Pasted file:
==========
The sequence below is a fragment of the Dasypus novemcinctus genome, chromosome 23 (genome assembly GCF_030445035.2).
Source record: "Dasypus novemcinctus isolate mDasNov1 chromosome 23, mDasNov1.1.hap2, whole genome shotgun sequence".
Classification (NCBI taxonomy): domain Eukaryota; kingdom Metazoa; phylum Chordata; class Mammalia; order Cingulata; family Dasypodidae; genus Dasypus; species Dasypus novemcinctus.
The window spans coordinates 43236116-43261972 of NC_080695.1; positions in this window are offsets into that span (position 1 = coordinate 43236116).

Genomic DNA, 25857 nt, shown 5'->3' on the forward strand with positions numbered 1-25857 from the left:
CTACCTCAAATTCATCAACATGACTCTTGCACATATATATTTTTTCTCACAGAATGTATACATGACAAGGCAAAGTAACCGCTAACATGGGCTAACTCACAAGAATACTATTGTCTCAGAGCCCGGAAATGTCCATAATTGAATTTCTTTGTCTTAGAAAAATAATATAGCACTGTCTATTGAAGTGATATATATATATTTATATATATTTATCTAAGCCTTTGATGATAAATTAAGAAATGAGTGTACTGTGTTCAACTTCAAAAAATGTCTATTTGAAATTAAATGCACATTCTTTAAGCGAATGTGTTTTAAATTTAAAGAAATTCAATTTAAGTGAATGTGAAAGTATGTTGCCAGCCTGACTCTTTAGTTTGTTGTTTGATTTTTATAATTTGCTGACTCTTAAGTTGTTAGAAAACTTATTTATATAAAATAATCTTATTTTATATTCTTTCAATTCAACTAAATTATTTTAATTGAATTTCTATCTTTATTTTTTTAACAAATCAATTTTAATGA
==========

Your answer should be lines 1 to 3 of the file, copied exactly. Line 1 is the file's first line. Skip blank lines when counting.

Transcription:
The sequence below is a fragment of the Dasypus novemcinctus genome, chromosome 23 (genome assembly GCF_030445035.2).
Source record: "Dasypus novemcinctus isolate mDasNov1 chromosome 23, mDasNov1.1.hap2, whole genome shotgun sequence".
Classification (NCBI taxonomy): domain Eukaryota; kingdom Metazoa; phylum Chordata; class Mammalia; order Cingulata; family Dasypodidae; genus Dasypus; species Dasypus novemcinctus.